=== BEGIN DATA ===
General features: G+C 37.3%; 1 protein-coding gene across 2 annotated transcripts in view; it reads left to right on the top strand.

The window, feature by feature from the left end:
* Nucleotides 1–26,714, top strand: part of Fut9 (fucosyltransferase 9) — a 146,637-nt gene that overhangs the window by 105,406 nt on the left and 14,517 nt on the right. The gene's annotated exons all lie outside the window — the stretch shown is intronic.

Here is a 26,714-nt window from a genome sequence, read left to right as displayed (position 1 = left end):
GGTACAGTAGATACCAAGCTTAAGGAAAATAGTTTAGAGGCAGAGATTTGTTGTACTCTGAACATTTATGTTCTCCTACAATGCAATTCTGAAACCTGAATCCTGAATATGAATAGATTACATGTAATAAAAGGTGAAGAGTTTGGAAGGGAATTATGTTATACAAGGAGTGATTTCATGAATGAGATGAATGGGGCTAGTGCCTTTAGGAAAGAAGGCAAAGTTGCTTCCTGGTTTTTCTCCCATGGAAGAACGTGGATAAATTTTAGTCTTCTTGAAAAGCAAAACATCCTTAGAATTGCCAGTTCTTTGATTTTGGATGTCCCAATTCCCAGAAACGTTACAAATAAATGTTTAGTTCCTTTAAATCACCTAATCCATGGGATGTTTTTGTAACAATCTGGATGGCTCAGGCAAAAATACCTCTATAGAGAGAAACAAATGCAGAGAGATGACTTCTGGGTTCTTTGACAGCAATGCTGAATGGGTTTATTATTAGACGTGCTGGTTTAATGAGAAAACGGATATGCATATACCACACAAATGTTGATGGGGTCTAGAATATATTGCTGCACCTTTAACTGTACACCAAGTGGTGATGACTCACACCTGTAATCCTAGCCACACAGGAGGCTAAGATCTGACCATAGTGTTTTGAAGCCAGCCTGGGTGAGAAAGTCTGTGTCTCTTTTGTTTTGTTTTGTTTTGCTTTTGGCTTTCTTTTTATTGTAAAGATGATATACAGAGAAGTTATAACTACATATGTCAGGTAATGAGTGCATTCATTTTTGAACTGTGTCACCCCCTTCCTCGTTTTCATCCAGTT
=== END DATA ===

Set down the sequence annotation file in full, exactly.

General features: G+C 37.3%; 1 protein-coding gene across 2 annotated transcripts in view; it reads left to right on the top strand.

The window, feature by feature from the left end:
* Nucleotides 1–26,714, top strand: part of Fut9 (fucosyltransferase 9) — a 146,637-nt gene that overhangs the window by 105,406 nt on the left and 14,517 nt on the right. The gene's annotated exons all lie outside the window — the stretch shown is intronic.

Here is a 26,714-nt window from a genome sequence, read left to right as displayed (position 1 = left end):
GGTACAGTAGATACCAAGCTTAAGGAAAATAGTTTAGAGGCAGAGATTTGTTGTACTCTGAACATTTATGTTCTCCTACAATGCAATTCTGAAACCTGAATCCTGAATATGAATAGATTACATGTAATAAAAGGTGAAGAGTTTGGAAGGGAATTATGTTATACAAGGAGTGATTTCATGAATGAGATGAATGGGGCTAGTGCCTTTAGGAAAGAAGGCAAAGTTGCTTCCTGGTTTTTCTCCCATGGAAGAACGTGGATAAATTTTAGTCTTCTTGAAAAGCAAAACATCCTTAGAATTGCCAGTTCTTTGATTTTGGATGTCCCAATTCCCAGAAACGTTACAAATAAATGTTTAGTTCCTTTAAATCACCTAATCCATGGGATGTTTTTGTAACAATCTGGATGGCTCAGGCAAAAATACCTCTATAGAGAGAAACAAATGCAGAGAGATGACTTCTGGGTTCTTTGACAGCAATGCTGAATGGGTTTATTATTAGACGTGCTGGTTTAATGAGAAAACGGATATGCATATACCACACAAATGTTGATGGGGTCTAGAATATATTGCTGCACCTTTAACTGTACACCAAGTGGTGATGACTCACACCTGTAATCCTAGCCACACAGGAGGCTAAGATCTGACCATAGTGTTTTGAAGCCAGCCTGGGTGAGAAAGTCTGTGTCTCTTTTGTTTTGTTTTGTTTTGCTTTTGGCTTTCTTTTTATTGTAAAGATGATATACAGAGAAGTTATAACTACATATGTCAGGTAATGAGTGCATTCATTTTTGAACTGTGTCACCCCCTTCCTCGTTTTCATCCAGTT